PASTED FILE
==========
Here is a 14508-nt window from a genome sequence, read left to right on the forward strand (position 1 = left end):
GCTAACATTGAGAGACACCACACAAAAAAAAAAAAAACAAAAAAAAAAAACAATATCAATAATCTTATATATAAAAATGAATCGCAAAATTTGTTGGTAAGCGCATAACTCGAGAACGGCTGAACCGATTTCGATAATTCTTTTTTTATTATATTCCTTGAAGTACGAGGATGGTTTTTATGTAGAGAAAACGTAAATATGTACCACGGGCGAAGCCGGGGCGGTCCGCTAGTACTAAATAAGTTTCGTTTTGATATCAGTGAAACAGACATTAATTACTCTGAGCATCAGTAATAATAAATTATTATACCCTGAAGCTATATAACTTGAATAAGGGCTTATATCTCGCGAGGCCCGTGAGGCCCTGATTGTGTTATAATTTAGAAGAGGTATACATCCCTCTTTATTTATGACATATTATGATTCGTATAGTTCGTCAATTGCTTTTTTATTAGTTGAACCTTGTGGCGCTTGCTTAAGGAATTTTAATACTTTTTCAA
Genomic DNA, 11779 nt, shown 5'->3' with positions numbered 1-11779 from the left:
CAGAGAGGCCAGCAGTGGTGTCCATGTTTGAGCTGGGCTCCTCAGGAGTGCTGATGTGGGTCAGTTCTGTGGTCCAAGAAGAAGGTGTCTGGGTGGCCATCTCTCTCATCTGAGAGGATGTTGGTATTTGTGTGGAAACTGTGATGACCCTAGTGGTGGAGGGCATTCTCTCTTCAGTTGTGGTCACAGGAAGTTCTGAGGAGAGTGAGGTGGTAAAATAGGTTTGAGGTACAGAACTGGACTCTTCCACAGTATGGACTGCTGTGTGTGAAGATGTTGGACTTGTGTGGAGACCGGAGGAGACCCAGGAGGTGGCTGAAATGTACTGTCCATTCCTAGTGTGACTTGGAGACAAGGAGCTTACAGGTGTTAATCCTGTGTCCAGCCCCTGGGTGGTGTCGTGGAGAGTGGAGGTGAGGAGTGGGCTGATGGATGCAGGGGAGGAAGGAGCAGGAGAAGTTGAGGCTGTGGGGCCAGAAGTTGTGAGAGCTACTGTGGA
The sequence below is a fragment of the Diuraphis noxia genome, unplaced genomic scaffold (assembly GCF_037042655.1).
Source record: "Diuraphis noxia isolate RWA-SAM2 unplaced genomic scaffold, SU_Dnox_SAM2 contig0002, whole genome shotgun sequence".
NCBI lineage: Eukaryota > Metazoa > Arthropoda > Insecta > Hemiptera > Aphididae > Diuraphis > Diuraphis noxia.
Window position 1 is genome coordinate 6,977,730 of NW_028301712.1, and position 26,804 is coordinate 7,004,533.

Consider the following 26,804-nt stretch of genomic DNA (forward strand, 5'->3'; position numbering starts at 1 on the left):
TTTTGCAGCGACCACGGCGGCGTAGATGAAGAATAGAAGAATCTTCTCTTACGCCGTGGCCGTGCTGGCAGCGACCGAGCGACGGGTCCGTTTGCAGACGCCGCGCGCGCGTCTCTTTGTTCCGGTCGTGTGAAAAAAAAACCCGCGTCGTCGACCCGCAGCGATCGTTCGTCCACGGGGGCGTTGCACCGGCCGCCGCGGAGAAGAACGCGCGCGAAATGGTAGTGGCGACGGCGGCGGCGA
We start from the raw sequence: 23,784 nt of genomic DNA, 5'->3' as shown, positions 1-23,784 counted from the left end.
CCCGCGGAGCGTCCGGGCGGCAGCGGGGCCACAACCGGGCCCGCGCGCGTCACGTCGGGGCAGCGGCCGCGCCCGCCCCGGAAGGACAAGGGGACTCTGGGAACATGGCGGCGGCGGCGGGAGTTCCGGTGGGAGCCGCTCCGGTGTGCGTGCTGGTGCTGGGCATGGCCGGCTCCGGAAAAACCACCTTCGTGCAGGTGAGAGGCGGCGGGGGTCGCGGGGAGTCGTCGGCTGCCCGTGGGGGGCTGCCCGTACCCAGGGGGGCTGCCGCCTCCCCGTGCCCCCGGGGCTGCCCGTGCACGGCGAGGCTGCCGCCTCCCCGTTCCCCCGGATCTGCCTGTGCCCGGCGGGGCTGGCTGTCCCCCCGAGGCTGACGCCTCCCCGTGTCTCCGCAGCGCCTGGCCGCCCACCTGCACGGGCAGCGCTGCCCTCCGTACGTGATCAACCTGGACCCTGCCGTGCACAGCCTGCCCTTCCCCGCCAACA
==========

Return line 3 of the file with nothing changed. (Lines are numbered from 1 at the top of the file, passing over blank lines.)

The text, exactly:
Genomic DNA, 11779 nt, shown 5'->3' with positions numbered 1-11779 from the left: